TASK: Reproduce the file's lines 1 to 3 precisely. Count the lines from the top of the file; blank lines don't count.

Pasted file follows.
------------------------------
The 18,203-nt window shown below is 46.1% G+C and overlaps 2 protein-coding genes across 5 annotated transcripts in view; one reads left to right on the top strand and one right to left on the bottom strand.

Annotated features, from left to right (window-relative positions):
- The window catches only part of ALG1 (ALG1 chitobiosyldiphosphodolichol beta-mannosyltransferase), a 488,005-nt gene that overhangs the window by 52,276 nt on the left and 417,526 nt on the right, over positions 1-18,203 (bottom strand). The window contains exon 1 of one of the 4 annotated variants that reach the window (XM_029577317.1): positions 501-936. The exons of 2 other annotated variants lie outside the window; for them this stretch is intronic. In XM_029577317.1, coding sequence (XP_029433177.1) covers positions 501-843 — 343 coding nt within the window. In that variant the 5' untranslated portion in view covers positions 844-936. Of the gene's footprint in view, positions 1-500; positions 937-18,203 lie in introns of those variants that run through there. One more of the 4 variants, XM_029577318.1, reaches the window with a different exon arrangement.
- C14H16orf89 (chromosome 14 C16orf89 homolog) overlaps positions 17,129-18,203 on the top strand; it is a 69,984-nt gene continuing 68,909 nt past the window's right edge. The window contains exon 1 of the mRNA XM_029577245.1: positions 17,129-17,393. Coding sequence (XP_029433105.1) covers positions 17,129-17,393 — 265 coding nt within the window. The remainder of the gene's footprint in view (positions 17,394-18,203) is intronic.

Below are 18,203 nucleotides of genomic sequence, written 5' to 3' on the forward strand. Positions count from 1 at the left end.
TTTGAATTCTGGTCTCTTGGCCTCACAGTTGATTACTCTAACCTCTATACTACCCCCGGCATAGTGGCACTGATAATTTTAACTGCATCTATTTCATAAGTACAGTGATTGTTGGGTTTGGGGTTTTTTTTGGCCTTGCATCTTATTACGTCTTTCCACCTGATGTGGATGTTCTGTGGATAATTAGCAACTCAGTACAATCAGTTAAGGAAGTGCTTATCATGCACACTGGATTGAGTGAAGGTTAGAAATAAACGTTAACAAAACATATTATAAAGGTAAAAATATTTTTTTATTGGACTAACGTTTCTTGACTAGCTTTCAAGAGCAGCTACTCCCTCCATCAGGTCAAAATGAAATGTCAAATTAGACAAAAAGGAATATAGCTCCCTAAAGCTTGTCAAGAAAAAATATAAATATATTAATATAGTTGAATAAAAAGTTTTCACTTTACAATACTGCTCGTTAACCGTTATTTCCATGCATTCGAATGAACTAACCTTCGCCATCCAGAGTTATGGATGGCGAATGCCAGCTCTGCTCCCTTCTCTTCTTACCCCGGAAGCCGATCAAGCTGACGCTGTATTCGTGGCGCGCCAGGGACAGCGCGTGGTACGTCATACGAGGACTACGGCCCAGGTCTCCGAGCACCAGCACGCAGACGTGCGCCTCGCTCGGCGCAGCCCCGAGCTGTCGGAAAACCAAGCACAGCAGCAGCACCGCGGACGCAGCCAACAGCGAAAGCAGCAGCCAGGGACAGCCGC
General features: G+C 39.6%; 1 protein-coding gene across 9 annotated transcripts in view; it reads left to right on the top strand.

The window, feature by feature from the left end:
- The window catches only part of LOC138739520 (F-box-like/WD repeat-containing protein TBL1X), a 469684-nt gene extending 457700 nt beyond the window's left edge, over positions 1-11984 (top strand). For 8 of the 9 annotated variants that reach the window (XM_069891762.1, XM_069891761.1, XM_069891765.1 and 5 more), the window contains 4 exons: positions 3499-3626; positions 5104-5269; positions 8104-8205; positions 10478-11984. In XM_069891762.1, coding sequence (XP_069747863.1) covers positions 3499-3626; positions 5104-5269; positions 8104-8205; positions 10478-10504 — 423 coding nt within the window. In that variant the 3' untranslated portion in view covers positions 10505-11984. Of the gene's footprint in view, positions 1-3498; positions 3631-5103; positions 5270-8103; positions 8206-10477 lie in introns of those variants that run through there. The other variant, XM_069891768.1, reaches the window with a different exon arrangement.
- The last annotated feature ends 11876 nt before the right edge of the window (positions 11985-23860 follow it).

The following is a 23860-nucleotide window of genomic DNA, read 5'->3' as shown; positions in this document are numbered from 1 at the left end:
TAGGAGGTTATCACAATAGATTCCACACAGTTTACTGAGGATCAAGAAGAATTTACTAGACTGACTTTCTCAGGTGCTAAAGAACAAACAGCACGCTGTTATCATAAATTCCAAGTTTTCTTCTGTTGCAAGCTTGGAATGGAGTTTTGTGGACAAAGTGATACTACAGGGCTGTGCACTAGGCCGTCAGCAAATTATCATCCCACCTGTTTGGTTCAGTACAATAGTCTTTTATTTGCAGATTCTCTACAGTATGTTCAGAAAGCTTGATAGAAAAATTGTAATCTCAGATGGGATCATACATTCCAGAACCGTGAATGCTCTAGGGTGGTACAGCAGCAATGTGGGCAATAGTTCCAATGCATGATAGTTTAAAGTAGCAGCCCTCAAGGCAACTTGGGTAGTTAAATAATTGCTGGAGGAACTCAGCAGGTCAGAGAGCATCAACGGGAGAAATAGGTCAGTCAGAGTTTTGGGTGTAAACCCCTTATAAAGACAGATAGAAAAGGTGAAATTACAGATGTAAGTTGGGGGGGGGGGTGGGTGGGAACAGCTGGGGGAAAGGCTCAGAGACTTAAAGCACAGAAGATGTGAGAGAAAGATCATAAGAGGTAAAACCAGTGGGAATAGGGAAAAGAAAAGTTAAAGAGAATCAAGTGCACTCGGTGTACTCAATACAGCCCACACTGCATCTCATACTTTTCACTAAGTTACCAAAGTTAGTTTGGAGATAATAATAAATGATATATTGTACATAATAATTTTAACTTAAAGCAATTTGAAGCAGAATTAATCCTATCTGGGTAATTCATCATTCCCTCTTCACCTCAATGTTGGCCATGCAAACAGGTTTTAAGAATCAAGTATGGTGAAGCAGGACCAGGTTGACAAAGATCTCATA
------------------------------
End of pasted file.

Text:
The 18,203-nt window shown below is 46.1% G+C and overlaps 2 protein-coding genes across 5 annotated transcripts in view; one reads left to right on the top strand and one right to left on the bottom strand.

Annotated features, from left to right (window-relative positions):
- The window catches only part of ALG1 (ALG1 chitobiosyldiphosphodolichol beta-mannosyltransferase), a 488,005-nt gene that overhangs the window by 52,276 nt on the left and 417,526 nt on the right, over positions 1-18,203 (bottom strand). The window contains exon 1 of one of the 4 annotated variants that reach the window (XM_029577317.1): positions 501-936. The exons of 2 other annotated variants lie outside the window; for them this stretch is intronic. In XM_029577317.1, coding sequence (XP_029433177.1) covers positions 501-843 — 343 coding nt within the window. In that variant the 5' untranslated portion in view covers positions 844-936. Of the gene's footprint in view, positions 1-500; positions 937-18,203 lie in introns of those variants that run through there. One more of the 4 variants, XM_029577318.1, reaches the window with a different exon arrangement.